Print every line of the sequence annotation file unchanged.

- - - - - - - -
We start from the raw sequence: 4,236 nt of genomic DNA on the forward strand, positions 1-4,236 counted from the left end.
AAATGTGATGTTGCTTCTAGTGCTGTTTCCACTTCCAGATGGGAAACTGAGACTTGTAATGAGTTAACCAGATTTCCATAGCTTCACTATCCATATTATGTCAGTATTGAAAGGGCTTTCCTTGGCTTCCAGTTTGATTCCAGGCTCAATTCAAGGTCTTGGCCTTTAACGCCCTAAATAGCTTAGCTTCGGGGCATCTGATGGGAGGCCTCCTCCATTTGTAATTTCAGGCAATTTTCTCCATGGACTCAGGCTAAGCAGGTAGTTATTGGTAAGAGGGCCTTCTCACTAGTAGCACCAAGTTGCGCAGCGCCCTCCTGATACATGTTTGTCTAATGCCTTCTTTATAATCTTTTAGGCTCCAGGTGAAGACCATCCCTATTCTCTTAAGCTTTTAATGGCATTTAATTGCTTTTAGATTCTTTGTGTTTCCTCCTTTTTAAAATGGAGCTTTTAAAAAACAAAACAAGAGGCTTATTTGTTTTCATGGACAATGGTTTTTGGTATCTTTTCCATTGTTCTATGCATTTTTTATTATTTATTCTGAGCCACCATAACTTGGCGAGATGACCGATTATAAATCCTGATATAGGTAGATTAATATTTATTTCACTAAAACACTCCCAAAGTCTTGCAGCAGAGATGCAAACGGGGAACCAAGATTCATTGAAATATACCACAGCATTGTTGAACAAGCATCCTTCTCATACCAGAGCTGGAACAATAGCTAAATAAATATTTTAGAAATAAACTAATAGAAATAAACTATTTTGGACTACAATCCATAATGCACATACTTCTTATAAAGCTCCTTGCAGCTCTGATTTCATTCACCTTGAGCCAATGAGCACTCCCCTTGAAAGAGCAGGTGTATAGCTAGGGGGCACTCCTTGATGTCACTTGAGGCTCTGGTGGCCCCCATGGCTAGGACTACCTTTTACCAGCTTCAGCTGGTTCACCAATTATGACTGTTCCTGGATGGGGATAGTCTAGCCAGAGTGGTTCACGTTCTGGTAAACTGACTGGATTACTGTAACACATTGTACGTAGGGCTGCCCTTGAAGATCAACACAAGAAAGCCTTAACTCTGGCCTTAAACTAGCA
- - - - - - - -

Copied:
We start from the raw sequence: 4,236 nt of genomic DNA on the forward strand, positions 1-4,236 counted from the left end.
AAATGTGATGTTGCTTCTAGTGCTGTTTCCACTTCCAGATGGGAAACTGAGACTTGTAATGAGTTAACCAGATTTCCATAGCTTCACTATCCATATTATGTCAGTATTGAAAGGGCTTTCCTTGGCTTCCAGTTTGATTCCAGGCTCAATTCAAGGTCTTGGCCTTTAACGCCCTAAATAGCTTAGCTTCGGGGCATCTGATGGGAGGCCTCCTCCATTTGTAATTTCAGGCAATTTTCTCCATGGACTCAGGCTAAGCAGGTAGTTATTGGTAAGAGGGCCTTCTCACTAGTAGCACCAAGTTGCGCAGCGCCCTCCTGATACATGTTTGTCTAATGCCTTCTTTATAATCTTTTAGGCTCCAGGTGAAGACCATCCCTATTCTCTTAAGCTTTTAATGGCATTTAATTGCTTTTAGATTCTTTGTGTTTCCTCCTTTTTAAAATGGAGCTTTTAAAAAACAAAACAAGAGGCTTATTTGTTTTCATGGACAATGGTTTTTGGTATCTTTTCCATTGTTCTATGCATTTTTTATTATTTATTCTGAGCCACCATAACTTGGCGAGATGACCGATTATAAATCCTGATATAGGTAGATTAATATTTATTTCACTAAAACACTCCCAAAGTCTTGCAGCAGAGATGCAAACGGGGAACCAAGATTCATTGAAATATACCACAGCATTGTTGAACAAGCATCCTTCTCATACCAGAGCTGGAACAATAGCTAAATAAATATTTTAGAAATAAACTAATAGAAATAAACTATTTTGGACTACAATCCATAATGCACATACTTCTTATAAAGCTCCTTGCAGCTCTGATTTCATTCACCTTGAGCCAATGAGCACTCCCCTTGAAAGAGCAGGTGTATAGCTAGGGGGCACTCCTTGATGTCACTTGAGGCTCTGGTGGCCCCCATGGCTAGGACTACCTTTTACCAGCTTCAGCTGGTTCACCAATTATGACTGTTCCTGGATGGGGATAGTCTAGCCAGAGTGGTTCACGTTCTGGTAAACTGACTGGATTACTGTAACACATTGTACGTAGGGCTGCCCTTGAAGATCAACACAAGAAAGCCTTAACTCTGGCCTTAAACTAGCA